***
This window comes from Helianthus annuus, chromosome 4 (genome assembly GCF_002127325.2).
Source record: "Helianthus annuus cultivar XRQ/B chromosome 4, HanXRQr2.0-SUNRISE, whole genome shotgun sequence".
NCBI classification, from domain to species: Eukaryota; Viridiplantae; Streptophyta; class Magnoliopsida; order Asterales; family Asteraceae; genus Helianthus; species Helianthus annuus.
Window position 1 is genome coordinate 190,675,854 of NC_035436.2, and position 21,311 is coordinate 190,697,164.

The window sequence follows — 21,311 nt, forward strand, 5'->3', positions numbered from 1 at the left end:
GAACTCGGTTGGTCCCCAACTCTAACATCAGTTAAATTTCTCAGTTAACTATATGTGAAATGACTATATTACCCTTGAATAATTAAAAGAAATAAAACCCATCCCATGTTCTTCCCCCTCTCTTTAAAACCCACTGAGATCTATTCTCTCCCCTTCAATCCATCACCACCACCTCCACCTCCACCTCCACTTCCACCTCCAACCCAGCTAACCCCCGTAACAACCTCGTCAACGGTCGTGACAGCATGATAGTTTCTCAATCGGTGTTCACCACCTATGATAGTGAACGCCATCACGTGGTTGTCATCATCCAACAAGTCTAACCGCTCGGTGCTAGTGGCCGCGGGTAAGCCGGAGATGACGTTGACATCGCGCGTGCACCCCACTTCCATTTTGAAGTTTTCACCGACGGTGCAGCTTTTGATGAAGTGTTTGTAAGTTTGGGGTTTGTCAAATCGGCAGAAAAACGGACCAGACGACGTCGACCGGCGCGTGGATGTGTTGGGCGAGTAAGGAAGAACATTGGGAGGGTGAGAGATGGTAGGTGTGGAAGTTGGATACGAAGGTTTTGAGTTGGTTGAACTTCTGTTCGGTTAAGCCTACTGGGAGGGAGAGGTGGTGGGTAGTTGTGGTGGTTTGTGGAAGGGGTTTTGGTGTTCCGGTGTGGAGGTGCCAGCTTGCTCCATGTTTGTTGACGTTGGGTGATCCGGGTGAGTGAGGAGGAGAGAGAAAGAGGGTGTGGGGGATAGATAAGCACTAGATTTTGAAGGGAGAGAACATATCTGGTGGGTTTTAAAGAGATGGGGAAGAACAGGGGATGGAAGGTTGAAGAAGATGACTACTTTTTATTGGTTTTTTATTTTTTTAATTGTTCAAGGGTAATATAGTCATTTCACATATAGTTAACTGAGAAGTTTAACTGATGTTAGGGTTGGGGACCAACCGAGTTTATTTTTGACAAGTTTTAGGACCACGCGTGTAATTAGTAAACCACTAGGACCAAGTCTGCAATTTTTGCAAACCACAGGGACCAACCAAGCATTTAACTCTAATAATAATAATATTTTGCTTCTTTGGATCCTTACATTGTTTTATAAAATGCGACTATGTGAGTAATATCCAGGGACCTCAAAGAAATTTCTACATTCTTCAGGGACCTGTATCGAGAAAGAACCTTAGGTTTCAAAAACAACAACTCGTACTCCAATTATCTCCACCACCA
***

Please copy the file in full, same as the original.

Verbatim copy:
This window comes from Helianthus annuus, chromosome 4 (genome assembly GCF_002127325.2).
Source record: "Helianthus annuus cultivar XRQ/B chromosome 4, HanXRQr2.0-SUNRISE, whole genome shotgun sequence".
NCBI classification, from domain to species: Eukaryota; Viridiplantae; Streptophyta; class Magnoliopsida; order Asterales; family Asteraceae; genus Helianthus; species Helianthus annuus.
Window position 1 is genome coordinate 190,675,854 of NC_035436.2, and position 21,311 is coordinate 190,697,164.

The window sequence follows — 21,311 nt, forward strand, 5'->3', positions numbered from 1 at the left end:
GAACTCGGTTGGTCCCCAACTCTAACATCAGTTAAATTTCTCAGTTAACTATATGTGAAATGACTATATTACCCTTGAATAATTAAAAGAAATAAAACCCATCCCATGTTCTTCCCCCTCTCTTTAAAACCCACTGAGATCTATTCTCTCCCCTTCAATCCATCACCACCACCTCCACCTCCACCTCCACTTCCACCTCCAACCCAGCTAACCCCCGTAACAACCTCGTCAACGGTCGTGACAGCATGATAGTTTCTCAATCGGTGTTCACCACCTATGATAGTGAACGCCATCACGTGGTTGTCATCATCCAACAAGTCTAACCGCTCGGTGCTAGTGGCCGCGGGTAAGCCGGAGATGACGTTGACATCGCGCGTGCACCCCACTTCCATTTTGAAGTTTTCACCGACGGTGCAGCTTTTGATGAAGTGTTTGTAAGTTTGGGGTTTGTCAAATCGGCAGAAAAACGGACCAGACGACGTCGACCGGCGCGTGGATGTGTTGGGCGAGTAAGGAAGAACATTGGGAGGGTGAGAGATGGTAGGTGTGGAAGTTGGATACGAAGGTTTTGAGTTGGTTGAACTTCTGTTCGGTTAAGCCTACTGGGAGGGAGAGGTGGTGGGTAGTTGTGGTGGTTTGTGGAAGGGGTTTTGGTGTTCCGGTGTGGAGGTGCCAGCTTGCTCCATGTTTGTTGACGTTGGGTGATCCGGGTGAGTGAGGAGGAGAGAGAAAGAGGGTGTGGGGGATAGATAAGCACTAGATTTTGAAGGGAGAGAACATATCTGGTGGGTTTTAAAGAGATGGGGAAGAACAGGGGATGGAAGGTTGAAGAAGATGACTACTTTTTATTGGTTTTTTATTTTTTTAATTGTTCAAGGGTAATATAGTCATTTCACATATAGTTAACTGAGAAGTTTAACTGATGTTAGGGTTGGGGACCAACCGAGTTTATTTTTGACAAGTTTTAGGACCACGCGTGTAATTAGTAAACCACTAGGACCAAGTCTGCAATTTTTGCAAACCACAGGGACCAACCAAGCATTTAACTCTAATAATAATAATATTTTGCTTCTTTGGATCCTTACATTGTTTTATAAAATGCGACTATGTGAGTAATATCCAGGGACCTCAAAGAAATTTCTACATTCTTCAGGGACCTGTATCGAGAAAGAACCTTAGGTTTCAAAAACAACAACTCGTACTCCAATTATCTCCACCACCA